Consider how remarkable this is. Here was a litigator from a large law firm sincerely trying to improve the performance of his team and himself. I was deeply impressed, as this was the first time I've had someone ask that question after an engagement.

It's a very sensible question, of course. A2L's team has worked with thousands of litigation teams from the very best law firms in the world. I have watched many litigators perform near-magic in the courtroom, and I have seen teams fail miserably. There are patterns that lead to success and patterns that lead to failure.

In the spirit of the question that this litigator asked me, I started thinking about the traits of the world’s most effective trial teams. Here are 50 of them culled from my experience and that of my colleagues Dr. Laurie Kuslansky and Tony Klapper.

  1. Practice is by far the single most obvious indicator of a trial team's success. The great litigators draft their openings months or years in advance of trial and practice them dozens or hundreds of times. See, Practice, Say Jury Consultants, is Why Movie Lawyers Perform So Well

  2. Preparation. Great trial teams start preparing long before trial, and they don't ask the client’s permission to do so. Their attitude is, “If you work with a team like ours, it means you want to win and we know how to win and we're going to get that done, whatever it takes.” I think they are right. There are only a handful of law firms that I have observed that have this sense of preparation embedded in their litigation culture. See, The 13 Biggest Reasons to Avoid Last-Minute Trial Preparation

  3. Great litigation teams want their answers questioned. Great litigators are confident. They are so confident that they open themselves up to rigorous scrutiny in their approach to trial. Through a whole host of methods, they invite criticism, suggestions, fresh pairs of eyes, lay people’s opinions, experts’ opinions, and they use all of these voices to perform at their best. See, Accepting Litigation Consulting is the New Hurdle for Litigators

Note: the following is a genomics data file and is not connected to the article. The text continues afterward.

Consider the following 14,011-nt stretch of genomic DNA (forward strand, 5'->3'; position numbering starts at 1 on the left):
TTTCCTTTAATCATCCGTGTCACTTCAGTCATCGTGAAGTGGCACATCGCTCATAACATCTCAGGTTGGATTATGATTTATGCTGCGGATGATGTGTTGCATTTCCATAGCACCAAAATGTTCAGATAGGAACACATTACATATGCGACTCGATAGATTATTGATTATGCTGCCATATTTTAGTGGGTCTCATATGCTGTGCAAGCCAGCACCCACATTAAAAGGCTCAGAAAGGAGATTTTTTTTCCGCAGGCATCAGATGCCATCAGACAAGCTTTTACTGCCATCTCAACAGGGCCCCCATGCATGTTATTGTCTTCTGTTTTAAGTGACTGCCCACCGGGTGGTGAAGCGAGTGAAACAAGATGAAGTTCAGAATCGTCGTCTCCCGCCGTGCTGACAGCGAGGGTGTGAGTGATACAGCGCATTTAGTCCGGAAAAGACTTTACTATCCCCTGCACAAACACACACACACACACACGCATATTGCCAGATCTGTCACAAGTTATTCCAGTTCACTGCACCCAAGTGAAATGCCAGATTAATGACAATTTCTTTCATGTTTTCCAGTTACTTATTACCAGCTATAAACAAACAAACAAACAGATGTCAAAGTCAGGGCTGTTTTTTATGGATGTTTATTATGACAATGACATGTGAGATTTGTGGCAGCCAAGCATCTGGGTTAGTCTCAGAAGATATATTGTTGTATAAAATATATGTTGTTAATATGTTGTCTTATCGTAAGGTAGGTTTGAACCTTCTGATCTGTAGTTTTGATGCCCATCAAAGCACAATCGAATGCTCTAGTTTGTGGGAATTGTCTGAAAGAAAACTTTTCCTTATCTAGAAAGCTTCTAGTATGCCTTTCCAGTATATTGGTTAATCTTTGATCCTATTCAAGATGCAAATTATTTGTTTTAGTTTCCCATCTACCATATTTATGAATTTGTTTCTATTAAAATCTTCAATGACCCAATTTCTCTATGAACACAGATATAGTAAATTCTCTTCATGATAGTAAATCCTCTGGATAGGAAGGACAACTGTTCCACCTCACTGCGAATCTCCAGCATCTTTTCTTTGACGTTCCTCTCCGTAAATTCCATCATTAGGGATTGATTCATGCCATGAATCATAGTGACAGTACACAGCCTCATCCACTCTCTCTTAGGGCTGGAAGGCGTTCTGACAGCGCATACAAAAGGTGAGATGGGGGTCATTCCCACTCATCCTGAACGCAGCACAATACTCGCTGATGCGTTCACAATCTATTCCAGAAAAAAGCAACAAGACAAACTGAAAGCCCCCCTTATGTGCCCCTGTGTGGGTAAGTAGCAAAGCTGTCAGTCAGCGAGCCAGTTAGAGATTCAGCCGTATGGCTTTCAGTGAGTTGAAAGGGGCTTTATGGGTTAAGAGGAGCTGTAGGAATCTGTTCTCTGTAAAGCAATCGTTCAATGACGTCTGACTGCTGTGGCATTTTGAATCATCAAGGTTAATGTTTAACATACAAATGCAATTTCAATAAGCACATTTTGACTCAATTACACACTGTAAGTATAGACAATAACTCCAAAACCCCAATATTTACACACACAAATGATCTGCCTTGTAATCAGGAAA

4. They lead, but they can be led too. Great litigators avoid dominating all discussions. They intentionally let others lead them and be seen as leaders. Download the Leadership for Lawyers eBook

  5. They just look comfortable in front of a jury. Confidence equals persuasiviness and humans are born with an expert ability to detect it.  See, A Harvard Psychologist Writes About Presenting to Win

  6. They build narratives early. They know how important a narrative is to winning a case. They have also learned from experience that the earlier this is done, the better. A well-constructed narrative can inform everything from briefing to discovery to witness preparation. Download The Opening Statement Toolkit

  7. They understand the difference between a narrative and a theme. See, 14 Differences Between a Theme and a Story in Litigation

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  8. They spend their time where they are most valuable and add the most value. How Valuable is Your Time vs. Litigation Support's Time?

  9. They begin developing their visual presentation months or years before trial. See, How Long Before Trial Should I Begin Preparing My Trial Graphics?

  10. They’re not afraid of technology in the courtroom or elsewhere. Skipping technology means losing credibility in most cases now. Jurors have come to expect it and no longer take kindly to simply being lectured to. See, Trial Presentation Too Slick? Here's Why You Can Stop Worrying